We do have some beautiful Islamic ‘love’ stories that teach the yth & adults of what is correct love & how to go about it. Let’s get those stories read to our children & we will see how much better it’ll be for them. May Allah help guide us & help us guide our yth today in dealing with these matters that are invading our lives as Muslims no matter where we live.

      • Avatar

        africana

        December 9, 2010 at 1:36 PM

        Assalamu Alaikum,

        Interesting perspective, Umm Zainab. I agree that sexual frustration in marriage may, in part, be attributable to earlier self-experimentation. However, another source of such dissatisfaction could be simply the widely available knowledge that something similar to what the male experiences is possible.

        Furtheemore, an inabilty to satisfy a wife’s sexual desire is considered grounds for divorce in sharia (even if the number of women who would actually sue for divorce on those grounds is minimal to non-existant).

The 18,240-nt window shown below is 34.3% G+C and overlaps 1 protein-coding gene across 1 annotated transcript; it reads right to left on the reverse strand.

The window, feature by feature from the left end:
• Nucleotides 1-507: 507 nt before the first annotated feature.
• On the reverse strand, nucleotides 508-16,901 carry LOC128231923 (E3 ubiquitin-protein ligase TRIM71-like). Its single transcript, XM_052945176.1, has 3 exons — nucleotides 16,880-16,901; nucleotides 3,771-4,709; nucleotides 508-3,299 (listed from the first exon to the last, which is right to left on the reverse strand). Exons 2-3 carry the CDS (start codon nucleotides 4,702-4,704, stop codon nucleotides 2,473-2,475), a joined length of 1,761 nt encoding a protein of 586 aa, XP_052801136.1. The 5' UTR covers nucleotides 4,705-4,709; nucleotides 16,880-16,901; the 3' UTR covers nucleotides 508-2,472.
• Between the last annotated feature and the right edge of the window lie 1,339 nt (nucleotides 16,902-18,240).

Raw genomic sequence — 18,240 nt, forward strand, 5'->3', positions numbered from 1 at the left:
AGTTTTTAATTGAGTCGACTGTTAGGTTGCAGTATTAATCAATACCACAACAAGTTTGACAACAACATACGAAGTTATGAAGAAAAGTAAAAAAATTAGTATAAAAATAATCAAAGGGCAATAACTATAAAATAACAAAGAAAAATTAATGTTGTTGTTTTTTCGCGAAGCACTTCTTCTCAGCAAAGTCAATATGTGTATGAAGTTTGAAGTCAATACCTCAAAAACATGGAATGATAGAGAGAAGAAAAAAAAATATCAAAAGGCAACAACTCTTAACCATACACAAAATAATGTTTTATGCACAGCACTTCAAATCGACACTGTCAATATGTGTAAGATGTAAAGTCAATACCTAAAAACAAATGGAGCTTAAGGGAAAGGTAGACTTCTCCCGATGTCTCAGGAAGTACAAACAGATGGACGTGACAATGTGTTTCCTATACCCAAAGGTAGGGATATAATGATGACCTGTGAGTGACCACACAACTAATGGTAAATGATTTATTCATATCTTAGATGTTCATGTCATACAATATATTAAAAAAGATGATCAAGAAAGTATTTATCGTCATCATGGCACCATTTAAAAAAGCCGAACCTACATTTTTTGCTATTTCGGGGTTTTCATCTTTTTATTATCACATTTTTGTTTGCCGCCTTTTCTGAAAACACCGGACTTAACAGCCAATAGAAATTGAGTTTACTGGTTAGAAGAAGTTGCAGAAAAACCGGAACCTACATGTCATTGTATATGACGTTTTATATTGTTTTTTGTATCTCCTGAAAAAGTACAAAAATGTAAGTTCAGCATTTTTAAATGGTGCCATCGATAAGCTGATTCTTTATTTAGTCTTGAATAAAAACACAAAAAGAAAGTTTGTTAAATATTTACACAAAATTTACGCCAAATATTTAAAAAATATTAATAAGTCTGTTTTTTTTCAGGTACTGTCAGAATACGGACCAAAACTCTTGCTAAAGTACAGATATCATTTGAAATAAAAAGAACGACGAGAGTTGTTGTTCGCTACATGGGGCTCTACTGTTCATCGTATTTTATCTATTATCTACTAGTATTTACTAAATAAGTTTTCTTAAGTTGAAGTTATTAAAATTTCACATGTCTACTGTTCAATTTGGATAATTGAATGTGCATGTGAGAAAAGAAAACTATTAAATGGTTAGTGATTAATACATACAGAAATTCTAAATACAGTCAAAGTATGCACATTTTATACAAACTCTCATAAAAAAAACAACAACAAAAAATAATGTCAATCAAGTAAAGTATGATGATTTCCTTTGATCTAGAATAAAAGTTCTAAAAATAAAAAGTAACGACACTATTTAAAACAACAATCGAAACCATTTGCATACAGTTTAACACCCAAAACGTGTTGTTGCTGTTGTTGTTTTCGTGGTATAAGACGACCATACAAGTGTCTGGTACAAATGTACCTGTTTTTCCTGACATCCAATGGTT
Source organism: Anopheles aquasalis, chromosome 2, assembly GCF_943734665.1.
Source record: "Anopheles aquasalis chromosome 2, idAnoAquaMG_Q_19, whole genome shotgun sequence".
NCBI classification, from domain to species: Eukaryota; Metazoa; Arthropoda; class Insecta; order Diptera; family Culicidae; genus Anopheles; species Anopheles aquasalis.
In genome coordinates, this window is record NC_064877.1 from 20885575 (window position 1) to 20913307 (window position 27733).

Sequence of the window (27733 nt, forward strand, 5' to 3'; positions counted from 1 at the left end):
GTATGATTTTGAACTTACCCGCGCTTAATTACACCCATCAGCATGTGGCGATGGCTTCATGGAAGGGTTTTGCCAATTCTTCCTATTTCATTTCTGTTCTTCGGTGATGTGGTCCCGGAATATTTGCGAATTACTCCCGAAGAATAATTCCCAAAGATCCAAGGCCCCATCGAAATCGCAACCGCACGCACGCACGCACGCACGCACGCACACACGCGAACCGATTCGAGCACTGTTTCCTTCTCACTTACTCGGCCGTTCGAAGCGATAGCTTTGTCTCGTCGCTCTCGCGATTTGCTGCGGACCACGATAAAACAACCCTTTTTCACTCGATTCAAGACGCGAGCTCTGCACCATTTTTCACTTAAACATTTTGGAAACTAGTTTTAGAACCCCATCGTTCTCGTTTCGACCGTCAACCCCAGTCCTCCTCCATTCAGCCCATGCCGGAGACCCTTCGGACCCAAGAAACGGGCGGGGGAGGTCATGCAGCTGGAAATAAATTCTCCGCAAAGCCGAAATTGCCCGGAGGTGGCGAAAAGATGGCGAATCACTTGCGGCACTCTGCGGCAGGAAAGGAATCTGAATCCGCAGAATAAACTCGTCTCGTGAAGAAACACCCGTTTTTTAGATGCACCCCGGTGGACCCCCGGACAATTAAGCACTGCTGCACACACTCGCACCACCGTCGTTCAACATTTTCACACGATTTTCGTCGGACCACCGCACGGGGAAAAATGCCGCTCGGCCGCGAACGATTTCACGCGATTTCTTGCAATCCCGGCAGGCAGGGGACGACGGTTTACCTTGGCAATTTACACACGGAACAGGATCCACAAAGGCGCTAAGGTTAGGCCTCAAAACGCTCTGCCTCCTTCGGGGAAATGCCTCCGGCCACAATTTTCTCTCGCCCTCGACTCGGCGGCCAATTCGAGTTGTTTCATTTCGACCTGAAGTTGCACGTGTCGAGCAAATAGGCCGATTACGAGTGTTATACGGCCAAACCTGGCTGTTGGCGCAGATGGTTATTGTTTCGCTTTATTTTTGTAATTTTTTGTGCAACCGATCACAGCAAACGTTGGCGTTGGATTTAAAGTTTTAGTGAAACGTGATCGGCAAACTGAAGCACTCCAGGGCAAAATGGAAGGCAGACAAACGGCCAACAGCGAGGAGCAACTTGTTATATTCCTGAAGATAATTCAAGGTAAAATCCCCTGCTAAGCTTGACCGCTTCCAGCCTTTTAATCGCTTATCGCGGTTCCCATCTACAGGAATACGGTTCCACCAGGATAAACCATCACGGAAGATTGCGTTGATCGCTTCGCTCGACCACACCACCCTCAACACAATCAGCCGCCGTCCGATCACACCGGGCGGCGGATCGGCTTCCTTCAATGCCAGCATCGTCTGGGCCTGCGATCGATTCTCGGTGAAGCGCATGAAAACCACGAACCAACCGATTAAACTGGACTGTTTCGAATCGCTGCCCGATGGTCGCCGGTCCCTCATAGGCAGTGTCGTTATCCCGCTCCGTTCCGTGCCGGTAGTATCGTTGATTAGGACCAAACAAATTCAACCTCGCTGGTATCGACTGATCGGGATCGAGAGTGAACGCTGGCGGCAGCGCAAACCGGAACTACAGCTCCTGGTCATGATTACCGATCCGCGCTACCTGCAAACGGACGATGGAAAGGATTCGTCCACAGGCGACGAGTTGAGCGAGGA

• Avatar

          Algebera

          December 10, 2010 at 6:02 PM

          Africana and others:
          I didn’t get to read all the comments, I basically skimmed through most of them, until i got to this one.
          Many women are afraid to actually bring up sexual dissatisfaction as an only or primary grounds for divorce b/c society as a whole or muslim women would look down on them and their chances of getting married would become slim to say the very least.
          Speaking of literature harnessing desires in women when they are young is not the only factor it is a natural desire. During the the Prophets’s(PBUH) time women would come and in one instance a woman did ask for a divorce on the very grounds of her dissatisfaction with her husband on the ground of sexaul dissatisfaction, and at that time they did n’t have any literature or pictures that contributed to her bringing about her dissatisfaction. point being i don’t think it is literature or pics that make a woman realize she is dissatisfied or contribute to her high expectations of being satisfied or not satisfied. She knows if she is and sometimes she may not be able to reitierate it or vocalize it and its not literature that is making her think that way.
          Maybe women should read the hadiths, especially Muslim and Bukhari and one can find many hadiths in which women would talk about sexaul things and those weren’t brought about literature or pics at that time.